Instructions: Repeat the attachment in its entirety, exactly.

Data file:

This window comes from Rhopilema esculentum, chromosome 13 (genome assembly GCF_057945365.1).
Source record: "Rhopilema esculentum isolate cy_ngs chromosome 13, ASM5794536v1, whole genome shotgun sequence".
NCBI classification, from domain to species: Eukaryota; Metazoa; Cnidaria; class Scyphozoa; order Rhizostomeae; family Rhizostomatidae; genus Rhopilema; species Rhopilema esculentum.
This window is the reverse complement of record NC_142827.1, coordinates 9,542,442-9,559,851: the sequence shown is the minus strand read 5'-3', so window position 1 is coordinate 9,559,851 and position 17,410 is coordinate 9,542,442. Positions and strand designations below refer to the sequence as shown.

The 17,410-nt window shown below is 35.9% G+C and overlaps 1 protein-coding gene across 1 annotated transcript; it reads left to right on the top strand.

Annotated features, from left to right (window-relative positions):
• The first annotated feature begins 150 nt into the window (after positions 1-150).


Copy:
This window comes from Rhopilema esculentum, chromosome 13 (genome assembly GCF_057945365.1).
Source record: "Rhopilema esculentum isolate cy_ngs chromosome 13, ASM5794536v1, whole genome shotgun sequence".
NCBI classification, from domain to species: Eukaryota; Metazoa; Cnidaria; class Scyphozoa; order Rhizostomeae; family Rhizostomatidae; genus Rhopilema; species Rhopilema esculentum.
This window is the reverse complement of record NC_142827.1, coordinates 9,542,442-9,559,851: the sequence shown is the minus strand read 5'-3', so window position 1 is coordinate 9,559,851 and position 17,410 is coordinate 9,542,442. Positions and strand designations below refer to the sequence as shown.

The 17,410-nt window shown below is 35.9% G+C and overlaps 1 protein-coding gene across 1 annotated transcript; it reads left to right on the top strand.

Annotated features, from left to right (window-relative positions):
• The first annotated feature begins 150 nt into the window (after positions 1-150).